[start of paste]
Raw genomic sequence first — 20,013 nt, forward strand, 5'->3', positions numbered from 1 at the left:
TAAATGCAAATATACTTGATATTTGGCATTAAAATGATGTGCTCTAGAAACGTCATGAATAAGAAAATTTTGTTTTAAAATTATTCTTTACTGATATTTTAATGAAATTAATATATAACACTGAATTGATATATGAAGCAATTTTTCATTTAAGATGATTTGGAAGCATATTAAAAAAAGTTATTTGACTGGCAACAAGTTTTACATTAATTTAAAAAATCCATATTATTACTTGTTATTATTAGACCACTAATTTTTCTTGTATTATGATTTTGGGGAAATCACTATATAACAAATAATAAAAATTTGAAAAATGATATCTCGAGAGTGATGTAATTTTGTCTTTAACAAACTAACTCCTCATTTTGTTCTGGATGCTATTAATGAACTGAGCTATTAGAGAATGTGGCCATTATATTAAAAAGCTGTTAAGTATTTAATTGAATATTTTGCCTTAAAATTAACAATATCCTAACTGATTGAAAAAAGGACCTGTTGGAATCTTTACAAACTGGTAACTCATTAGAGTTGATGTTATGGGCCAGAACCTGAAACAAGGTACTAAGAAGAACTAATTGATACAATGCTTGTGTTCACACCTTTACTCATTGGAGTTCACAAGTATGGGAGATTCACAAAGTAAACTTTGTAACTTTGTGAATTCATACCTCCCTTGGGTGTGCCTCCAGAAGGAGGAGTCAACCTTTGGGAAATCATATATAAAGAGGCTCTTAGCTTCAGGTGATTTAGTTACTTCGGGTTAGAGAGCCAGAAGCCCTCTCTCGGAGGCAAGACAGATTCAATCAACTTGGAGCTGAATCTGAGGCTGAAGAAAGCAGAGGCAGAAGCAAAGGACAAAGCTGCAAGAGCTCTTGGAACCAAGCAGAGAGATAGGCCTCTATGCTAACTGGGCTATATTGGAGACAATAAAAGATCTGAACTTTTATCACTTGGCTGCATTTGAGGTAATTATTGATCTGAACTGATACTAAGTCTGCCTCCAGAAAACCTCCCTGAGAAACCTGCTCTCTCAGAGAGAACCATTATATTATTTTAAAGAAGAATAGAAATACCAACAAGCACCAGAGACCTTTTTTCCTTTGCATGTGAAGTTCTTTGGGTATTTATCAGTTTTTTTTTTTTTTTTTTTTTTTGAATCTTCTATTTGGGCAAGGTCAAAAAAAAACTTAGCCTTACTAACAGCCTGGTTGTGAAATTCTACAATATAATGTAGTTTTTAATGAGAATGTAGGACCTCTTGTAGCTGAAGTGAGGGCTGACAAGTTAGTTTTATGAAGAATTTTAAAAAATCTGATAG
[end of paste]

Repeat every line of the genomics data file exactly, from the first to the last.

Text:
Raw genomic sequence first — 20,013 nt, forward strand, 5'->3', positions numbered from 1 at the left:
TAAATGCAAATATACTTGATATTTGGCATTAAAATGATGTGCTCTAGAAACGTCATGAATAAGAAAATTTTGTTTTAAAATTATTCTTTACTGATATTTTAATGAAATTAATATATAACACTGAATTGATATATGAAGCAATTTTTCATTTAAGATGATTTGGAAGCATATTAAAAAAAGTTATTTGACTGGCAACAAGTTTTACATTAATTTAAAAAATCCATATTATTACTTGTTATTATTAGACCACTAATTTTTCTTGTATTATGATTTTGGGGAAATCACTATATAACAAATAATAAAAATTTGAAAAATGATATCTCGAGAGTGATGTAATTTTGTCTTTAACAAACTAACTCCTCATTTTGTTCTGGATGCTATTAATGAACTGAGCTATTAGAGAATGTGGCCATTATATTAAAAAGCTGTTAAGTATTTAATTGAATATTTTGCCTTAAAATTAACAATATCCTAACTGATTGAAAAAAGGACCTGTTGGAATCTTTACAAACTGGTAACTCATTAGAGTTGATGTTATGGGCCAGAACCTGAAACAAGGTACTAAGAAGAACTAATTGATACAATGCTTGTGTTCACACCTTTACTCATTGGAGTTCACAAGTATGGGAGATTCACAAAGTAAACTTTGTAACTTTGTGAATTCATACCTCCCTTGGGTGTGCCTCCAGAAGGAGGAGTCAACCTTTGGGAAATCATATATAAAGAGGCTCTTAGCTTCAGGTGATTTAGTTACTTCGGGTTAGAGAGCCAGAAGCCCTCTCTCGGAGGCAAGACAGATTCAATCAACTTGGAGCTGAATCTGAGGCTGAAGAAAGCAGAGGCAGAAGCAAAGGACAAAGCTGCAAGAGCTCTTGGAACCAAGCAGAGAGATAGGCCTCTATGCTAACTGGGCTATATTGGAGACAATAAAAGATCTGAACTTTTATCACTTGGCTGCATTTGAGGTAATTATTGATCTGAACTGATACTAAGTCTGCCTCCAGAAAACCTCCCTGAGAAACCTGCTCTCTCAGAGAGAACCATTATATTATTTTAAAGAAGAATAGAAATACCAACAAGCACCAGAGACCTTTTTTCCTTTGCATGTGAAGTTCTTTGGGTATTTATCAGTTTTTTTTTTTTTTTTTTTTTTTGAATCTTCTATTTGGGCAAGGTCAAAAAAAAACTTAGCCTTACTAACAGCCTGGTTGTGAAATTCTACAATATAATGTAGTTTTTAATGAGAATGTAGGACCTCTTGTAGCTGAAGTGAGGGCTGACAAGTTAGTTTTATGAAGAATTTTAAAAAATCTGATAG